People of the Otways 19
Cosy log fires Pillowtop beds Electric blankets Dogs welcome inside Home made treats Free range eggs Huge fenced yards Off leash areas Wild birds Bushwalks from your door
holidays for humans and hounds
03 5288 7399 0419 114 786 email@example.com www.countrywidecottages.com.au
20 Artist profile
Louise Brown What brought you to this part of the world? After living and working overseas in Italy and America and returning home to run a business in Melbourne, my husband Brendan and I wanted more time and freedom for our growing family. Not wanting to be locked into the exorbitant house prices in the city, we decided to look at areas within a 2hr drive from Melbourne which could also provide space to be creative, paint frescoes and build pots in beautiful, natural surroundings with access to a good surf beach. Bambra was affordable, naturally beautiful, and upon moving here 15 years ago, we discovered the fantastic community and school at Deans Marsh. We decided to build our own straw bale house in the country and having grown up in the inner city suburb of Middle Park, I was enthralled at the idea of living in a home-made house surrounded by hills and forests. It was important to create a life where we had the time and space to work on our creative endeavors, whether they be painting, sculpting, or music. Bambra was the perfect place with green pastures, wide open spaces, natural forests and access to a most magnificent coastline. What do you love best about living in Bambra? Looking out across the Otways is something that I will never tire of, watching the blue wrens, eagles, and kangaroos and hearing the kookaburras sing their songs.
Otway Life Magazine Spring 2016
Bambra offers sanctuary from a busy world. Its remoteness offers the peace and quiet that canâ€™t be found living in the city. Bambra has a wonderful history steeped in Indigenous culture and has retained all of its raw, natural beauty and very diverse landscape. It is also situated in the middle of three wonderful communities being Deans Marsh, Birregurra and Winchelsea and for me is both at the centre of everything and yet is remote enough to allow me to withdraw from the outside world at any time and be at peace in the natural environment that surrounds me. What or who inspires you with your music and art? Musically, my six sisters were a huge inspiration. We harmonized at any opportunity, around the piano, the dinner table, or in the car. As a child, my mum also inspired me to persevere with cello which unbeknown to me would become a huge part of my adult life. My mother also spent many weekends driving me to orchestra practice and classical music recitals which is probably how I ended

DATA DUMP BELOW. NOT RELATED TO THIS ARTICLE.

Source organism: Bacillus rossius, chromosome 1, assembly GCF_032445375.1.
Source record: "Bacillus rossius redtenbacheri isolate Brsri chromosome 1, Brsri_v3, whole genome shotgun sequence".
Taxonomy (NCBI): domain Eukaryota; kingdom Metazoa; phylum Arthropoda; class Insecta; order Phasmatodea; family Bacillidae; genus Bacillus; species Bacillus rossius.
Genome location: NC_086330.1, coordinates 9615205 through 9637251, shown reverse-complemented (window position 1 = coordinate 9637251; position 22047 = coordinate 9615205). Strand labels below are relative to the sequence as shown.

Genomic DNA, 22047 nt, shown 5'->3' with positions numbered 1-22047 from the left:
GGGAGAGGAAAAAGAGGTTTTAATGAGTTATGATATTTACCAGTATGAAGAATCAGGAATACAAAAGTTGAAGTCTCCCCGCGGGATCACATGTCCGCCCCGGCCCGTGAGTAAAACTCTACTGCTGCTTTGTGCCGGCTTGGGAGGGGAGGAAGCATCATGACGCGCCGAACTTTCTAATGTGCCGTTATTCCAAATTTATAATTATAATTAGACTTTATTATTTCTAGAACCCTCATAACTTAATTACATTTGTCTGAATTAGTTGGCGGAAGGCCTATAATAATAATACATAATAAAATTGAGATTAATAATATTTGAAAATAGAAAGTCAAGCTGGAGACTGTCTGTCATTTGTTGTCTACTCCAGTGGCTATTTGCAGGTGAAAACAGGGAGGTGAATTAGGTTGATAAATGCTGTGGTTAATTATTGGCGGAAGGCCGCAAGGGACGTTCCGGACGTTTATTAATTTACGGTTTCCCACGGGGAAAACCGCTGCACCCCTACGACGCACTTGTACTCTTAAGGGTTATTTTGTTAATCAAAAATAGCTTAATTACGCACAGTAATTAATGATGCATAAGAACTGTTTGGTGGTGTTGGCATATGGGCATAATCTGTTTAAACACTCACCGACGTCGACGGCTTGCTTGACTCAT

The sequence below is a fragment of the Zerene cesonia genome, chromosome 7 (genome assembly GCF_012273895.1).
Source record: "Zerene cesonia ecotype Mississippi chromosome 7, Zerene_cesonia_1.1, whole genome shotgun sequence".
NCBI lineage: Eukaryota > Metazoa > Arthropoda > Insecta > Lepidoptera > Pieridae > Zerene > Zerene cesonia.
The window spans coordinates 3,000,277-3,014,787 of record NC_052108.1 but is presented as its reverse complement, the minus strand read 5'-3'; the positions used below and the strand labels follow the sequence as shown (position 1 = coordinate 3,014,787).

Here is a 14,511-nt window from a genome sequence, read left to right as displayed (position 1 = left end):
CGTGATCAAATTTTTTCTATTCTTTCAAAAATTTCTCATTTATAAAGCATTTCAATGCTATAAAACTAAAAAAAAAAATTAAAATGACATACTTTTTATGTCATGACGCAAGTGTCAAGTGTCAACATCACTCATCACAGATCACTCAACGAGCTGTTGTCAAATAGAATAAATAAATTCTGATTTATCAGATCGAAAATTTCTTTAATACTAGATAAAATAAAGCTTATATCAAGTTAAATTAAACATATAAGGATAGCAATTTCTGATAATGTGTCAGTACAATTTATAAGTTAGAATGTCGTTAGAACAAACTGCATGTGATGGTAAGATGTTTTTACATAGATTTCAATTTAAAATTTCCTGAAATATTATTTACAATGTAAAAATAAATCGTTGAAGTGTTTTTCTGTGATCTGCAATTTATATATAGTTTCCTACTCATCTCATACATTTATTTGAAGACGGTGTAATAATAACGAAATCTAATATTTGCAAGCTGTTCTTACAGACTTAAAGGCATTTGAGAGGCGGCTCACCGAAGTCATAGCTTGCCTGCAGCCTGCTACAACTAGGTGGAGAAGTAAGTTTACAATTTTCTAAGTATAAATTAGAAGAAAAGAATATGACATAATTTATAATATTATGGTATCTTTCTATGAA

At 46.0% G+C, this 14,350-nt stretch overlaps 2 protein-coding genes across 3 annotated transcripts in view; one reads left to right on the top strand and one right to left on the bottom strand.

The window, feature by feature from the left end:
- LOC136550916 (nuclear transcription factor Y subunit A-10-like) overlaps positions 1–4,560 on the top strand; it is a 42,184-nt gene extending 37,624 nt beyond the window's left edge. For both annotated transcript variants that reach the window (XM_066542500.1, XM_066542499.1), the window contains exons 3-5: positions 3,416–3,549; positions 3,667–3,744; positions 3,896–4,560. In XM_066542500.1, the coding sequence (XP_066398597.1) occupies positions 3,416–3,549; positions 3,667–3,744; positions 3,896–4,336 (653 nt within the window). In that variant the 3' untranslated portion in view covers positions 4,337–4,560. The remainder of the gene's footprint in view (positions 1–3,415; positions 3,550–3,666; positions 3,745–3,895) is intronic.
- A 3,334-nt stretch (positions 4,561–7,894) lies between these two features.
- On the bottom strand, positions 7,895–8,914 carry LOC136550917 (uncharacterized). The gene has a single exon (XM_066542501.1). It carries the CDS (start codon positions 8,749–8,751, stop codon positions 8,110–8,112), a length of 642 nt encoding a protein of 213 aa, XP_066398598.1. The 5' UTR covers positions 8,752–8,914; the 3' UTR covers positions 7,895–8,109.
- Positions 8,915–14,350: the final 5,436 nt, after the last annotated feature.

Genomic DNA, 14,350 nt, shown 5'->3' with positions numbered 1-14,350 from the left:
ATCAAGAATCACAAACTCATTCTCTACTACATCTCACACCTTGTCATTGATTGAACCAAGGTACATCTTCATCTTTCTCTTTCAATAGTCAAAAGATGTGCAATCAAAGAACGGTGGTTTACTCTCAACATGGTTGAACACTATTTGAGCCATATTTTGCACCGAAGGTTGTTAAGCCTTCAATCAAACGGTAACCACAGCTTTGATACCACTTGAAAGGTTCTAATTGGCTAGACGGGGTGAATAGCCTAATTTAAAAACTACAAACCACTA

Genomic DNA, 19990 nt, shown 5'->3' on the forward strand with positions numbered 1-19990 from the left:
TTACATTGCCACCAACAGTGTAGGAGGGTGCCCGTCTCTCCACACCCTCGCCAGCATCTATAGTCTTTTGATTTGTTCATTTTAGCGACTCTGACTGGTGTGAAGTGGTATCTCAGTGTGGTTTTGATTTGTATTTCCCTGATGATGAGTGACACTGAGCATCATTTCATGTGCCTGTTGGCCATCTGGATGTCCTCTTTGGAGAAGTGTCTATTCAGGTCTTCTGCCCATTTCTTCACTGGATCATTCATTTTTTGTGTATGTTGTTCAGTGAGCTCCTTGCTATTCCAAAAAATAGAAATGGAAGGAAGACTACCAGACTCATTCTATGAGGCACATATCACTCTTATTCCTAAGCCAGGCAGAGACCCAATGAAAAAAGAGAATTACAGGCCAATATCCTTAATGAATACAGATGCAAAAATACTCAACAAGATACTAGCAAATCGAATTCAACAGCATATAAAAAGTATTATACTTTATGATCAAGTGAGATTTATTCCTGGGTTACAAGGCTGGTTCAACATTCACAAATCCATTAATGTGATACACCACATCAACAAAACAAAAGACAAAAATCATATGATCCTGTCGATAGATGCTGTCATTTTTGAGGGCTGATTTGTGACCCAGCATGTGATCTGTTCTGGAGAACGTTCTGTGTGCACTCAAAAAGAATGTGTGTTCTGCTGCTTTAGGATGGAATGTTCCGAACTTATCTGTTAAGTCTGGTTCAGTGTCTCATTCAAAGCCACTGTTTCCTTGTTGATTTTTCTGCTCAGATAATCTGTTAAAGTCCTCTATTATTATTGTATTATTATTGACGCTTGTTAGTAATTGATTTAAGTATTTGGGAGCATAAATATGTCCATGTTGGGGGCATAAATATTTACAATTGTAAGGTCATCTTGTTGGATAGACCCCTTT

Artist profile 21
up having the courage to be doing the Choirs and music that I do now. On a professional level, Andre Rieu is one of my favorite musicians as he has single-handedly managed to bring classical music to the masses with his talent, charisma, passion and sense of fun! I also love to paint and have always done so even as a child. I graduated with a bachelor of fine art/ painting from RMIT and have always loved Vincent Van Gogh’s painting style and his fantastic ability to capture the essence of any landscape through colour and texture. What is one thing remaining on your bucket list? That’s a difficult question! I’ve never really had a bucket list as the things that I dream of doing are the things that I do at present.
Otway Escapes Luxury Cottage Accommodation - Great Ocean Road
Mobile: 0411 721 163
Having witnessed first-hand the benefits of music and singing through our local ‘OMM Choir’, I realize that we as a community do have a voice and it is time to use this to promote harmony, unity and come together to take a stand and for those who have no voice. I am passionate about bringing positive change in our treatment of Asylum Seekers and our Indigenous people in Australia and my bucket list would be to facilitate greater acceptance, tolerance and understanding of these minority groups and to provide a platform for our community to join together and raise awareness through music. On a lighter note, I guess my ‘bucket list’ would also include finishing off our straw bale house and (when the kids have grown up), setting off with my husband on an extended driving adventure around Australia. Otway Escapes Luxury Cottage Accommodation Victoria offers you a choice of 3 private and exclusive holiday cottages, custom designed as romantic retreats for couples. Delightful country holiday rental accommodation, perfect as a base for touring the Otway Ranges, The Great Ocean Road or a romantic short break getaway from city life, in South West Victoria Australia. Your Hosts: Christine and Brett Smith
22 Artist profile How and where can people view your artworks? My greatest art patrons in this region are Brett and Christine Smith from “Otway Escapes” (luxury accommodation in Pennyroyal). Over the years, they have commissioned multiple murals and trompe l’oeils for their imaginative overnight packages including a pop-art themed vintage Airstream caravan, a Japanese teahouse, quirky ‘Love Shack’ and the amazing spa cottages complete with large scale artworks. (All of these are available for rent through their website. firstname.lastname@example.org) Although most of my paintings are privately commissioned, some frescoes can be seen on signs
Otway Life Magazine Spring 2016
at Blakes Estate Winery, Deans Marsh Art Gallery, Bambra Wetlands and on local meter boxes and roadways throughout the area. Shipping containers, concrete water tanks are a preferred canvas for me as well as Melbourne restaurants and large-scale themed events. I also regard any ‘OMM Choir’ performances as a special collaborative artwork with the community. These shows are filled with sound, colour, movement and energy and can be seen annually at major local festivals including the next upcoming performance taking place on Sun October 9th 2016 at the Birregurra Festival.